The 10 Best Inter-Company Comic Book Crossovers – Ever

They meet. They fight. They team up to battle the bigger, ultimate evil. We all know how crossovers between comic book characters happen, but what about when the crossovers are between two companies? Well… Same thing, just waaaay bigger. Here are ten of the best inter-company comic book crossovers… Ever:

10. All Star Comics #3 (1940)

It was the first real inter-company comic book crossover, bringing together National Comics’ Doctor Fate, Hour-Man, The Spectre, and Sandman with All-American Publishers’ The Atom, The Flash, Green Lantern, and Hawkman. Published by DC, the characters would eventually migrate to the main DCU, and become the founding members of the Justice Society of America.

9. Superman vs. The Amazing Spider-Man (1976)

Just think: if there hadn’t already been Superman and Spider-Man movies in production, we may have gotten the two icons battling it out on screen. Instead, DC and Marvel decided to put out this comic books, which was humbly titled, “The Battle of the Century.” The book was written by Gerry Conway, and drawn by Ross Andru – though interestingly, Neal Adams redrew most of the Superman scenes, while John Romita Sr. finished up Spider-Man. As opposed to later crossovers which would involve Universe skipping, this book just posted that Spidey and Supes were in the same Universe, and ended up battling Doctor Octopus and Lex Luthor, who teamed up in prison.

8. Batman versus Predator (1991)

Written by Dave Gibbons, penciled by Andy Kubert, and inked by Adam Kubert, this limited series proves that with top talent, even a cash-in comic can be all kinds of good. Yes, you get the knock-down, drag out fight the title promises, but you also get a tricky crime comic, and guest stars from all over Gotham. This series was good enough to spawn two sequels (three if you count Batman and Superman vs. Predator and Aliens).

7. Marvel Team-Up #14 (2005)

It only makes sense that since writer Robert Kirkman was in charge of Marvel Team-Up, he would bring in his most famous indie creation Invincible to team-up with Spider-Man. But what’s surprising is how funny and heartfelt the book was, as Kirkman drew a clear line between the newer hero, and his webbed inspiration.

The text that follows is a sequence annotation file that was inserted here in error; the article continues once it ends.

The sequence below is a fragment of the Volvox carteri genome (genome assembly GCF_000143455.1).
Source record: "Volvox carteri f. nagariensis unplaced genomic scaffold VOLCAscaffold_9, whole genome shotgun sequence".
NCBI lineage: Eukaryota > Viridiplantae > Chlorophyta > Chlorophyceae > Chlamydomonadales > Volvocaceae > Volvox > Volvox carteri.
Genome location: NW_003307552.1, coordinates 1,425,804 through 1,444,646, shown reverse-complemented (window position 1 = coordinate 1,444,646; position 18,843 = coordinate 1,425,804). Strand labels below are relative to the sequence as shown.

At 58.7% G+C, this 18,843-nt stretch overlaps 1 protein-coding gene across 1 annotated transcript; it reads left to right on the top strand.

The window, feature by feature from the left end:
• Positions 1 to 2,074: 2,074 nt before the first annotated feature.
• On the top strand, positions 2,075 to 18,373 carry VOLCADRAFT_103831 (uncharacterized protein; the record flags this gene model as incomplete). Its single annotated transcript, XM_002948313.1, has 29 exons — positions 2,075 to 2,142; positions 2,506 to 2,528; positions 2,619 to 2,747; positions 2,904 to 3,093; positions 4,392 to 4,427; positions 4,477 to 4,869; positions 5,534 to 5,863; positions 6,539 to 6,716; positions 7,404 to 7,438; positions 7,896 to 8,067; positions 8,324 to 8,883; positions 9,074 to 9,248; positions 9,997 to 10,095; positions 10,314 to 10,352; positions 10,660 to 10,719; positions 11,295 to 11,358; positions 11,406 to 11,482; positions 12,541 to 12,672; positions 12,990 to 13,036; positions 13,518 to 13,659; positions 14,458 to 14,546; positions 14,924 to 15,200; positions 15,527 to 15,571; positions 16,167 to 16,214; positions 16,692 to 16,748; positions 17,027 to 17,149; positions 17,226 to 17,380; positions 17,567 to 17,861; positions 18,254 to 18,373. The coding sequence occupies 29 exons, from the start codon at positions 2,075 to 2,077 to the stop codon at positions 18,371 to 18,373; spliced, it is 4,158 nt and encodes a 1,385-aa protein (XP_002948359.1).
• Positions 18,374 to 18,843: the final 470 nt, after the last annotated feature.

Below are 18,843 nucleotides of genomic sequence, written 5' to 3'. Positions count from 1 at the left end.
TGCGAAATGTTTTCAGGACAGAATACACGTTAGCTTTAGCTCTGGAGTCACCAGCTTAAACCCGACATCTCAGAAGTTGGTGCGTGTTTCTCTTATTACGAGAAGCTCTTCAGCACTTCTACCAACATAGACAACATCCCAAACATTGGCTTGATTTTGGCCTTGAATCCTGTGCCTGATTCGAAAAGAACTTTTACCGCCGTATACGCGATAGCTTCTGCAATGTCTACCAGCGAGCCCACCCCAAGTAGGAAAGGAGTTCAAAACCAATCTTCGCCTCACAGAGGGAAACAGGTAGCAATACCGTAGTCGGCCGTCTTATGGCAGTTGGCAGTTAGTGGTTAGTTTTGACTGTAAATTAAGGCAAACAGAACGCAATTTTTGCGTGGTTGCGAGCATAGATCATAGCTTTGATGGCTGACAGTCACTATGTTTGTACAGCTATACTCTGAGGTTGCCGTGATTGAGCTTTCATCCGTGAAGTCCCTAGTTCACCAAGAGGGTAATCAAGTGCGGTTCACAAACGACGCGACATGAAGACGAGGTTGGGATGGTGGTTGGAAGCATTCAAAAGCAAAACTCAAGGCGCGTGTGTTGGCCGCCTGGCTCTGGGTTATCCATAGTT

6. Teenage Mutant Ninja Turtles #8 (1986)

Take Dave Sim’s cranky aardvark barbarian, and mix him Eastman and Laird’s ninja turtles at the height of their popularity for a bunch of time-traveling, butt-kicking, black and white comic book fun? Yes, please.

5. Darkseid vs. Galactus: The Hunger (1995)

John Byrne in the prime of his career crafted a tale using some of Jack Kirby’s best creations… Galactus, devourer of worlds, picks the wrong planet when he decides to eat the DC Universe’s Apokolips, home of Darkseid. Oops.

4. Batman/Hellboy/Starman #1-2 (1999)

This two issue series teamed up three “darker” heroes – Batman and Starman from DC, Hellboy from Dark Horse – under writer James Robinson and artist Mike Mignola to pit the trio against ancient, Lovecraftian evil.

3. The Punisher Meets Archie/Archie Meets The Punisher (1994)

Yes. Seriously. This exists, and it is amazing. The Punisher heads to Riverdale to apprehend a drug dealer named Red… Who basically looks like a ‘roided out Archie. That’s bad news for Archie, of course, though things do get sorted out at the end, and The Punisher only ends up ripping both of Jughead’s legs off. Just kidding.

2. JLA/Avengers (2003)

In 1996, there was a groundbreaking crossover called DC vs. Marvel, which pitted the two universes against each other, before mushing them into a new Universe called “Amalgam.” Amalgam featured mixed up heroes like Darkclaw (half Wolverine, half Batman), and was so successful it spawned a sequel. It also, frankly, sucked. What they got wrong there, the two publishers fixed for the supremely fun JLA/Avengers. Written by the always reliable Kurt Busiek, and penciled by George Perez, sure it was an excuse to get Perez to draw every comic book character ever in one series… But it worked, as the two teams poked fun at each other’s Earths, and even impacted (sort of) the continuity of the DC Universe.

1. Marvel and DC Present The Uncanny X-Men and The New Teen Titans (1982)

Written by Chris Claremont. Drawn by Walt Simonson. Featuring the two most popular teams of the time, pitted against the biggest evil around as Darkseid tries to harness the power of The Phoenix, this is the book that all other inter-company crossovers dream of being. Sadly, a sequel that was to be written by Marv Wolfman, and drawn by George Perez was scuttled when Marvel and DC stopped doing crossovers together… Though as we’ve seen, that didn’t really stick.

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